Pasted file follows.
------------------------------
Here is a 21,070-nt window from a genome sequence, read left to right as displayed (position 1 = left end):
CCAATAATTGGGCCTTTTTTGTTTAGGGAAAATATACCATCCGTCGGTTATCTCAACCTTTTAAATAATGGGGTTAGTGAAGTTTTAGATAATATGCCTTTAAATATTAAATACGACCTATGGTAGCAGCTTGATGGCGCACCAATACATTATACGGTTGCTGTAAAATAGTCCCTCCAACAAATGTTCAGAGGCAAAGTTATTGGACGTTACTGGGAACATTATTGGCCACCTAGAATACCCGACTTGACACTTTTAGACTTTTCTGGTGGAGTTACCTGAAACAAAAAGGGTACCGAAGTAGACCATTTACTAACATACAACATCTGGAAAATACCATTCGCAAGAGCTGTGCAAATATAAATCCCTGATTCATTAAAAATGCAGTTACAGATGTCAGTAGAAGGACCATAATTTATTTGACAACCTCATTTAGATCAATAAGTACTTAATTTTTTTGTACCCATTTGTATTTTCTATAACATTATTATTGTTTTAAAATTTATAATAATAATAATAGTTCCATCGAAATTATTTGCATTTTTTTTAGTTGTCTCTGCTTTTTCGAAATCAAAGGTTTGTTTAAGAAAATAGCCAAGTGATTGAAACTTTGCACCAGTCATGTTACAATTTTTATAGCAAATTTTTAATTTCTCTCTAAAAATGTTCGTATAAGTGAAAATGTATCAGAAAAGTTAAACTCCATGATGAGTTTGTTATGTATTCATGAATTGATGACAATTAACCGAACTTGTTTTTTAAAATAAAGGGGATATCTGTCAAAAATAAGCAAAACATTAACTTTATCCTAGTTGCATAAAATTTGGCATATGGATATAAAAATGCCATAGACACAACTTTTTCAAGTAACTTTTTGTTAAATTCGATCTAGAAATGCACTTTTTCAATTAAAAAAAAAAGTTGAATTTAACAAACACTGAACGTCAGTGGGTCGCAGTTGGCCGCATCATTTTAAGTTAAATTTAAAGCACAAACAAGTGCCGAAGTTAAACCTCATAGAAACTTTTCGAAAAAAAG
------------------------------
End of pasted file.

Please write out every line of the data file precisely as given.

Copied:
Here is a 21,070-nt window from a genome sequence, read left to right as displayed (position 1 = left end):
CCAATAATTGGGCCTTTTTTGTTTAGGGAAAATATACCATCCGTCGGTTATCTCAACCTTTTAAATAATGGGGTTAGTGAAGTTTTAGATAATATGCCTTTAAATATTAAATACGACCTATGGTAGCAGCTTGATGGCGCACCAATACATTATACGGTTGCTGTAAAATAGTCCCTCCAACAAATGTTCAGAGGCAAAGTTATTGGACGTTACTGGGAACATTATTGGCCACCTAGAATACCCGACTTGACACTTTTAGACTTTTCTGGTGGAGTTACCTGAAACAAAAAGGGTACCGAAGTAGACCATTTACTAACATACAACATCTGGAAAATACCATTCGCAAGAGCTGTGCAAATATAAATCCCTGATTCATTAAAAATGCAGTTACAGATGTCAGTAGAAGGACCATAATTTATTTGACAACCTCATTTAGATCAATAAGTACTTAATTTTTTTGTACCCATTTGTATTTTCTATAACATTATTATTGTTTTAAAATTTATAATAATAATAATAGTTCCATCGAAATTATTTGCATTTTTTTTAGTTGTCTCTGCTTTTTCGAAATCAAAGGTTTGTTTAAGAAAATAGCCAAGTGATTGAAACTTTGCACCAGTCATGTTACAATTTTTATAGCAAATTTTTAATTTCTCTCTAAAAATGTTCGTATAAGTGAAAATGTATCAGAAAAGTTAAACTCCATGATGAGTTTGTTATGTATTCATGAATTGATGACAATTAACCGAACTTGTTTTTTAAAATAAAGGGGATATCTGTCAAAAATAAGCAAAACATTAACTTTATCCTAGTTGCATAAAATTTGGCATATGGATATAAAAATGCCATAGACACAACTTTTTCAAGTAACTTTTTGTTAAATTCGATCTAGAAATGCACTTTTTCAATTAAAAAAAAAAGTTGAATTTAACAAACACTGAACGTCAGTGGGTCGCAGTTGGCCGCATCATTTTAAGTTAAATTTAAAGCACAAACAAGTGCCGAAGTTAAACCTCATAGAAACTTTTCGAAAAAAAG